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### Sales to Working Capital Ratio

It usually takes a certain amount of invested cash to maintain a certain level of sales. There must be an investment in accounts receivable and inventory, against which accounts payables are offset. Thus, there is typically a ratio of working capital to sales that remains relatively constant in a business, even as sales levels change.

This relationship can be measured with the sales to working capital ratio, which should be reported on a trend line to more easily spot spikes or dips. A spike in the ratio could be caused by a decision to grant more credit to customers in order to encourage more sales, while a dip could signal the reverse. A spike might also be triggered by a decision to keep more inventory on hand in order to more easily fulfill customer orders.

The sales to working capital ratio is calculated by dividing annualized net sales by average working capital. The formula is:

Annualized net sales
Accounts receivable + Inventory - Accounts payable

Management should be cognizant of the problems that can arise if it attempts to alter the outcome of this ratio. For example, tightening credit reduces sales, shrinking inventory may also reduce sales, and lengthening payment terms to suppliers can lead to strained relations with them.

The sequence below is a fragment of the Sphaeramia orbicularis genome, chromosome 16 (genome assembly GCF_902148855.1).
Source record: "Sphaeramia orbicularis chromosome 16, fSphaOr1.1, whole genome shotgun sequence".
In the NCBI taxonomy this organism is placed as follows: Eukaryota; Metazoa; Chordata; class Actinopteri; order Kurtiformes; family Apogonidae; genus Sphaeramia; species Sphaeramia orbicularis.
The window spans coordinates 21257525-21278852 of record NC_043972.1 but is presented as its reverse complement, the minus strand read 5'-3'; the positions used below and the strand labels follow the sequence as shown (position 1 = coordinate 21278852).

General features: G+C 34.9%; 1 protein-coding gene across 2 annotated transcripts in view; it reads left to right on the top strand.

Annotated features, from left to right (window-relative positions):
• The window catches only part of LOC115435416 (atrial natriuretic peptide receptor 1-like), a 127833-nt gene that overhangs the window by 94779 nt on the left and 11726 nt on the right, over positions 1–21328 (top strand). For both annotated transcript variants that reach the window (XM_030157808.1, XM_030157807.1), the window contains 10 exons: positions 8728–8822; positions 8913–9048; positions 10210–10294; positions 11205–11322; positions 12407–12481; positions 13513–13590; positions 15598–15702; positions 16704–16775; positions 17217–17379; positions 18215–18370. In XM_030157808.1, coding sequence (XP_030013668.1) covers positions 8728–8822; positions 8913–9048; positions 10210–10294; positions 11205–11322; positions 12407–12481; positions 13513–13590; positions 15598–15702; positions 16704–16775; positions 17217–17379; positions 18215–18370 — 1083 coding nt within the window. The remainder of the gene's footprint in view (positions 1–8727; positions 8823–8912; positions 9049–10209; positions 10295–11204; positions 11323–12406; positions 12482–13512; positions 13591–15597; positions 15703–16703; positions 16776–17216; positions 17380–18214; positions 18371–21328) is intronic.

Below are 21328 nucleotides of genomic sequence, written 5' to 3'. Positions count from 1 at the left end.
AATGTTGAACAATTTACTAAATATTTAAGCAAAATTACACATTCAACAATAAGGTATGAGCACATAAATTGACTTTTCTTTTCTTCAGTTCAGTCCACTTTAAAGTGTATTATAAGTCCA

Example of the Sales to Working Capital Ratio

A credit analyst is reviewing the sales to working capital ratio of Milford Sound, which has applied for credit. Milford has been adjusting its inventory levels over the past few quarters, with the intent of doubling inventory turnover from its current level. The result is shown in the following table:

 Quarter 1 Quarter 2 Quarter 3 Quarter 4 Revenue \$640,000 \$620,000 \$580,000 \$460,000 Accounts Receivable 214,000 206,000 194,000 186,000 Inventory 1,280,000 640,000 640,000 640,000 Accounts Payable 106,000 104,000 96,000 94,000 Total Working Capital 1,388,000 742,000 738,000 732,000 Sales to Working Capital Ratio 1.8:1 3.3:1 3.1:1 3.1:1

The table includes a quarterly ratio calculation that is based on annualized sales. The table reveals that Milford achieved its goal of reducing inventory, but at the cost of a significant sales reduction, probably caused by customers turning to competitors who offered a larger selection of inventory.

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